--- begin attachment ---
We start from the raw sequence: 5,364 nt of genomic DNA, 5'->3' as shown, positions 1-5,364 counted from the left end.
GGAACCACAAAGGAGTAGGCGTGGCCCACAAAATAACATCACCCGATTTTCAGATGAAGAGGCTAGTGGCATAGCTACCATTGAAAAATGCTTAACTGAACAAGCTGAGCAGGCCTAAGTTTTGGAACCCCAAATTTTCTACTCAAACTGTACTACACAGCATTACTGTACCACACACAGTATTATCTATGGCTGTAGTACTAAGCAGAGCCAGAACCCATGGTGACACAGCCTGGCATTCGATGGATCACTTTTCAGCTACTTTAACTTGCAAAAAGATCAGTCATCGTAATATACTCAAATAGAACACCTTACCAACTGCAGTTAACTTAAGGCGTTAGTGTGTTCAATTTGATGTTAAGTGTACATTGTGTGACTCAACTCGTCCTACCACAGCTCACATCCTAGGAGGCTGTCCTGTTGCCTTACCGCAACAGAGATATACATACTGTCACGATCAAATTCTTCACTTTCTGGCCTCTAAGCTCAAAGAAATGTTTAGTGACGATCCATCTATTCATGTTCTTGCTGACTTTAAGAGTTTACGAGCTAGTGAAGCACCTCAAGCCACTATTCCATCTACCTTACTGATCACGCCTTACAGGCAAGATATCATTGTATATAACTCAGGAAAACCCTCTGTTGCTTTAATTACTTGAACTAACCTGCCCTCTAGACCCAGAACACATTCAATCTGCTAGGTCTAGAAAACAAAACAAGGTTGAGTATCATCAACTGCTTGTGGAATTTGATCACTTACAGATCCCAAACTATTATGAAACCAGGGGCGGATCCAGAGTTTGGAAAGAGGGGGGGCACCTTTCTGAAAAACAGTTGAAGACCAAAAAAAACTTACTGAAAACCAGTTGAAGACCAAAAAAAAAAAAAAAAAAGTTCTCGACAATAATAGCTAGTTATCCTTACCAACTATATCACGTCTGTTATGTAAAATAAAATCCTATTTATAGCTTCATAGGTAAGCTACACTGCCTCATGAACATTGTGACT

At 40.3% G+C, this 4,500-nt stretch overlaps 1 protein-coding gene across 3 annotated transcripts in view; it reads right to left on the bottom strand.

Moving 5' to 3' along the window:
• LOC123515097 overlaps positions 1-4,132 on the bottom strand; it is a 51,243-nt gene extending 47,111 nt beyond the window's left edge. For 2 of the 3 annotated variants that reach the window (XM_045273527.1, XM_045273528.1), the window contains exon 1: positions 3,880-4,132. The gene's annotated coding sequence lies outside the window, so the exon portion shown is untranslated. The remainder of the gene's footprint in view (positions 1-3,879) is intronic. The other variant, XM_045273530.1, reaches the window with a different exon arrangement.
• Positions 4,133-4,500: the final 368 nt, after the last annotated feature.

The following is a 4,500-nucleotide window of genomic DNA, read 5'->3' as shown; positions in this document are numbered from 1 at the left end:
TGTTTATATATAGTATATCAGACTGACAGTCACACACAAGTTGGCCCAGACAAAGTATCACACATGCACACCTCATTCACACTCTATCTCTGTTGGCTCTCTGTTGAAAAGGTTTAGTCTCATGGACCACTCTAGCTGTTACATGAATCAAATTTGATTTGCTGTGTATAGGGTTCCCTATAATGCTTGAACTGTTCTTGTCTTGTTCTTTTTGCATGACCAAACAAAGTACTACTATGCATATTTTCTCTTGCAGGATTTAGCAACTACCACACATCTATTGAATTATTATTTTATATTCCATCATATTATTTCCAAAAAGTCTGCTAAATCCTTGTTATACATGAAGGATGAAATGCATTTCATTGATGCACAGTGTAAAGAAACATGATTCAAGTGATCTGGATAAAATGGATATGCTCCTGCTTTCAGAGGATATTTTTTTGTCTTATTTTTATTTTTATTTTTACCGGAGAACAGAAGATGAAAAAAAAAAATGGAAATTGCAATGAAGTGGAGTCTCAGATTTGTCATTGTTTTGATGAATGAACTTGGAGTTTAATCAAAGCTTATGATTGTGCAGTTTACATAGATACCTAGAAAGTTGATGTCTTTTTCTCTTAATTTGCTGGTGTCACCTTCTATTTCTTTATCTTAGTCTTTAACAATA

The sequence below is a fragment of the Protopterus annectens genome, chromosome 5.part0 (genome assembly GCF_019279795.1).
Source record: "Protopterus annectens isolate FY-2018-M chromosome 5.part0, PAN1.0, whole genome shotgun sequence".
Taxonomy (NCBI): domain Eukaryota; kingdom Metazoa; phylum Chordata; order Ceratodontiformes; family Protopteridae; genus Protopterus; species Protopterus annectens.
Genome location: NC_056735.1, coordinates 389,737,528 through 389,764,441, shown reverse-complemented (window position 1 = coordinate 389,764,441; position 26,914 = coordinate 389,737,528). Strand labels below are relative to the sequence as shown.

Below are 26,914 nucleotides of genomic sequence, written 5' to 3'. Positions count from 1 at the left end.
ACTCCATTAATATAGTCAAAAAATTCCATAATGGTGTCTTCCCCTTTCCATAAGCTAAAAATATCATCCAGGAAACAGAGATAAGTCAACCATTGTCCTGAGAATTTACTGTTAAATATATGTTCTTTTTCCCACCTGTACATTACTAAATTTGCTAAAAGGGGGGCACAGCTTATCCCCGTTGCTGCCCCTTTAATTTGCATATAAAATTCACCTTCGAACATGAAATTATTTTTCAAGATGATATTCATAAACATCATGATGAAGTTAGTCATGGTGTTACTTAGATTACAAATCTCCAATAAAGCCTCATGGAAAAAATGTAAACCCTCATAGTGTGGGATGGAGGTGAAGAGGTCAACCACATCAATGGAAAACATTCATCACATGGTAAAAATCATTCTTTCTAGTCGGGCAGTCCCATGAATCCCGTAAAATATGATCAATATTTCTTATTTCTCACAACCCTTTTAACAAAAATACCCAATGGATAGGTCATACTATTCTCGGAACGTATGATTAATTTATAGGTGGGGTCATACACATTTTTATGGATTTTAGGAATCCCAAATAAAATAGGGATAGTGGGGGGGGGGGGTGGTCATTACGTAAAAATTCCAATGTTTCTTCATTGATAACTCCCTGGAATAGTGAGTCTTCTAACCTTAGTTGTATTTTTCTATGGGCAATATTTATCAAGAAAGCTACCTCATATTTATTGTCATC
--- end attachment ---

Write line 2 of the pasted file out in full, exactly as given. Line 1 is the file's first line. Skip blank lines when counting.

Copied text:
GGAACCACAAAGGAGTAGGCGTGGCCCACAAAATAACATCACCCGATTTTCAGATGAAGAGGCTAGTGGCATAGCTACCATTGAAAAATGCTTAACTGAACAAGCTGAGCAGGCCTAAGTTTTGGAACCCCAAATTTTCTACTCAAACTGTACTACACAGCATTACTGTACCACACACAGTATTATCTATGGCTGTAGTACTAAGCAGAGCCAGAACCCATGGTGACACAGCCTGGCATTCGATGGATCACTTTTCAGCTACTTTAACTTGCAAAAAGATCAGTCATCGTAATATACTCAAATAGAACACCTTACCAACTGCAGTTAACTTAAGGCGTTAGTGTGTTCAATTTGATGTTAAGTGTACATTGTGTGACTCAACTCGTCCTACCACAGCTCACATCCTAGGAGGCTGTCCTGTTGCCTTACCGCAACAGAGATATACATACTGTCACGATCAAATTCTTCACTTTCTGGCCTCTAAGCTCAAAGAAATGTTTAGTGACGATCCATCTATTCATGTTCTTGCTGACTTTAAGAGTTTACGAGCTAGTGAAGCACCTCAAGCCACTATTCCATCTACCTTACTGATCACGCCTTACAGGCAAGATATCATTGTATATAACTCAGGAAAACCCTCTGTTGCTTTAATTACTTGAACTAACCTGCCCTCTAGACCCAGAACACATTCAATCTGCTAGGTCTAGAAAACAAAACAAGGTTGAGTATCATCAACTGCTTGTGGAATTTGATCACTTACAGATCCCAAACTATTATGAAACCAGGGGCGGATCCAGAGTTTGGAAAGAGGGGGGGCACCTTTCTGAAAAACAGTTGAAGACCAAAAAAAACTTACTGAAAACCAGTTGAAGACCAAAAAAAAAAAAAAAAAAGTTCTCGACAATAATAGCTAGTTATCCTTACCAACTATATCACGTCTGTTATGTAAAATAAAATCCTATTTATAGCTTCATAGGTAAGCTACACTGCCTCATGAACATTGTGACT